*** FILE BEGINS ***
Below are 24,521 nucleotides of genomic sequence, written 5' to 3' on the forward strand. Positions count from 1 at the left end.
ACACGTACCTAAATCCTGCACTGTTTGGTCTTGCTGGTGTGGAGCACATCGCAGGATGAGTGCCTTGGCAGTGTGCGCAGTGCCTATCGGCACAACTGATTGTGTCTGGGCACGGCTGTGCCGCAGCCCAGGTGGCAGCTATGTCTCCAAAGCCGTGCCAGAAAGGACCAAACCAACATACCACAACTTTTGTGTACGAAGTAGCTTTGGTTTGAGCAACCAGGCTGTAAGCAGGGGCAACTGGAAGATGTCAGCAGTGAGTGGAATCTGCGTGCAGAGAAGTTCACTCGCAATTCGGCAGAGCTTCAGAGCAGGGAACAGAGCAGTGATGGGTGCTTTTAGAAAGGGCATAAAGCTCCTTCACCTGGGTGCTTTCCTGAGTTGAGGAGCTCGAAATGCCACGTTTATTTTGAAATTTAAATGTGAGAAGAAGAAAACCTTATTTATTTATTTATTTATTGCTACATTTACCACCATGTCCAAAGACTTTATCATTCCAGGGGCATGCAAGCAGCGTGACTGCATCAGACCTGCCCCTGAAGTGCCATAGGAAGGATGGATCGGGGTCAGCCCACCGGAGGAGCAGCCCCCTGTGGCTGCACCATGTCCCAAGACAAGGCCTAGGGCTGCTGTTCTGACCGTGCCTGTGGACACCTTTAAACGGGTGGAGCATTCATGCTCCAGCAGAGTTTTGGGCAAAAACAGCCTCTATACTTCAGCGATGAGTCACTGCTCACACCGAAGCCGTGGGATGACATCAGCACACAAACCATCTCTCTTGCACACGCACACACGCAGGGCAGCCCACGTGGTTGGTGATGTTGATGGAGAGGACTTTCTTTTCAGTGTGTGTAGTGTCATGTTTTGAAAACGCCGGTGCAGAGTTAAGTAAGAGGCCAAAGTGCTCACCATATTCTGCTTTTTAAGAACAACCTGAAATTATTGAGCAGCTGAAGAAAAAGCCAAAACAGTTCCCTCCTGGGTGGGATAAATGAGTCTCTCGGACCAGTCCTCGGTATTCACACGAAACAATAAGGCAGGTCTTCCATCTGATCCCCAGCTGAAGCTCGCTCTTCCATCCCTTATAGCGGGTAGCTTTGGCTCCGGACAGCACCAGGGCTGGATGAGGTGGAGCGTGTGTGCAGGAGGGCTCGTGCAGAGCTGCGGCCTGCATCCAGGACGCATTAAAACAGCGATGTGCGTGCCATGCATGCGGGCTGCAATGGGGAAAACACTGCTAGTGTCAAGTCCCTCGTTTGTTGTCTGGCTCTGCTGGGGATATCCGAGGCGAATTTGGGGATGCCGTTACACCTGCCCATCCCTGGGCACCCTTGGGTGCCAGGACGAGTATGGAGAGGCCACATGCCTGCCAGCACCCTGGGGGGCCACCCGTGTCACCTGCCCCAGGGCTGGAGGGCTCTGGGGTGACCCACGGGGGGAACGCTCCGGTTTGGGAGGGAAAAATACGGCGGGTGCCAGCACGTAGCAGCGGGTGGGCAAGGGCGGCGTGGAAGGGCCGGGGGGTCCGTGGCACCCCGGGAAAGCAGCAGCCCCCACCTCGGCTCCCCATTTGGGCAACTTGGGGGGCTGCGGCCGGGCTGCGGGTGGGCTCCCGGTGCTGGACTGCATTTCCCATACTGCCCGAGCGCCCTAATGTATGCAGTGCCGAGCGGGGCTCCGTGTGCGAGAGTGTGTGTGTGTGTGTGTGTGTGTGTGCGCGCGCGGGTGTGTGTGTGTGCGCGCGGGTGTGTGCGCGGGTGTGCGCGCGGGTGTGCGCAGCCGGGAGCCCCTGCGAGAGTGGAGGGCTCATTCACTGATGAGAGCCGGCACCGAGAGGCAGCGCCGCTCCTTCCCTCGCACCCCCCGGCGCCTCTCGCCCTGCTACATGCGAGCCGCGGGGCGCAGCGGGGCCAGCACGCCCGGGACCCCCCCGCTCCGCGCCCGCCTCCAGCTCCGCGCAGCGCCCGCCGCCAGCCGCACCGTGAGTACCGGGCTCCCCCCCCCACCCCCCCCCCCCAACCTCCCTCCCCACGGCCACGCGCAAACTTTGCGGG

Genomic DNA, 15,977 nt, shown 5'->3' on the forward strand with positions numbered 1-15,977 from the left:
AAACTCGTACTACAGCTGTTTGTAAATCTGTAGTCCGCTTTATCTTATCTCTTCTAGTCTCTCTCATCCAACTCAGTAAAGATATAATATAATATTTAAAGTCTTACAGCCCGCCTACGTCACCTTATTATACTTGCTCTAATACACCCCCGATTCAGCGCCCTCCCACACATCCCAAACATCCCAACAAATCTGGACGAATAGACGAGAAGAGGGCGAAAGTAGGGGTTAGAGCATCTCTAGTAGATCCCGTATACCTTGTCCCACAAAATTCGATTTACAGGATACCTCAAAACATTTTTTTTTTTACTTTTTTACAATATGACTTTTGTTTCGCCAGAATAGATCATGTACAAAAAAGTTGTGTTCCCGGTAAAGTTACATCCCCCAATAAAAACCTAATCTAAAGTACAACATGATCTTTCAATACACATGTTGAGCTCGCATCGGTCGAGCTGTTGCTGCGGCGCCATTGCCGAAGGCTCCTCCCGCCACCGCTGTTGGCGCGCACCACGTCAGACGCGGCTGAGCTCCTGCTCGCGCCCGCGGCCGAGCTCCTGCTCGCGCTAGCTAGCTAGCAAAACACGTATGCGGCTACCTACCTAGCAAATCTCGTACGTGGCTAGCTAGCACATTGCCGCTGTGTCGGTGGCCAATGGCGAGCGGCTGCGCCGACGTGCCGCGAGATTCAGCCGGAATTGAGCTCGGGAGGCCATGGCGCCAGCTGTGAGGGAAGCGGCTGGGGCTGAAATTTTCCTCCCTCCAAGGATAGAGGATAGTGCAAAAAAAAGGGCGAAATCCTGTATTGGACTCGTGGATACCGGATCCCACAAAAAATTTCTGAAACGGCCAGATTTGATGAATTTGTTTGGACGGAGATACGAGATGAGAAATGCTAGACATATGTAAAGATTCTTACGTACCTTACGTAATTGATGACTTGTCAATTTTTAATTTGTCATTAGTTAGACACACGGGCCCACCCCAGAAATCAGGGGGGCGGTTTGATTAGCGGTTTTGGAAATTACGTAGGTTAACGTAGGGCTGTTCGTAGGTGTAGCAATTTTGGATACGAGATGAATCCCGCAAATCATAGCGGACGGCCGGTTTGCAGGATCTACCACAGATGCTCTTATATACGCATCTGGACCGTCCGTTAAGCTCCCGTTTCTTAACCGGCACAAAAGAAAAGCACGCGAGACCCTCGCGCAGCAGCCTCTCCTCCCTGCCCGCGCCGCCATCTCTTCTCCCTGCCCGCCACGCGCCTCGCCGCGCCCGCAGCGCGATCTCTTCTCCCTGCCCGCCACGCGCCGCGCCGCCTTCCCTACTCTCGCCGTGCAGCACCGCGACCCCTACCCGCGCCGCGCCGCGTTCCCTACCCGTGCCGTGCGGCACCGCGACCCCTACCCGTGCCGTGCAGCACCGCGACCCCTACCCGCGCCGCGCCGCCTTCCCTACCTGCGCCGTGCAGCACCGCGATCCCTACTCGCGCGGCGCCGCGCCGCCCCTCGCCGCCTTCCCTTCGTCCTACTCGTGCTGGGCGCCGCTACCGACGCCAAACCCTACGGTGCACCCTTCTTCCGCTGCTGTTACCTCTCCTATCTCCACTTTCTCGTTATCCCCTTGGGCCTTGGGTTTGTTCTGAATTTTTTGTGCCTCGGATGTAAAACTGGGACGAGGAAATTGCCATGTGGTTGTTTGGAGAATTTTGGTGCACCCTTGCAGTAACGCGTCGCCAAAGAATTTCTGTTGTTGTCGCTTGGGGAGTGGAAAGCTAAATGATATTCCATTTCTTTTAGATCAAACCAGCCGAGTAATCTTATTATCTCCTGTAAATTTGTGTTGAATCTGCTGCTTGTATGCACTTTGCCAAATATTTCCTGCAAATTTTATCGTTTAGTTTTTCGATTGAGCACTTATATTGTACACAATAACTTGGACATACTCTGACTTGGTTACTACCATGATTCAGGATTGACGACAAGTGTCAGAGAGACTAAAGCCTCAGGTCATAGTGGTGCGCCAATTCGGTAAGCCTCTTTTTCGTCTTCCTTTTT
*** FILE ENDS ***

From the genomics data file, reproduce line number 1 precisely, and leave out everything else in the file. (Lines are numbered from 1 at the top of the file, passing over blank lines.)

Below are 24,521 nucleotides of genomic sequence, written 5' to 3' on the forward strand. Positions count from 1 at the left end.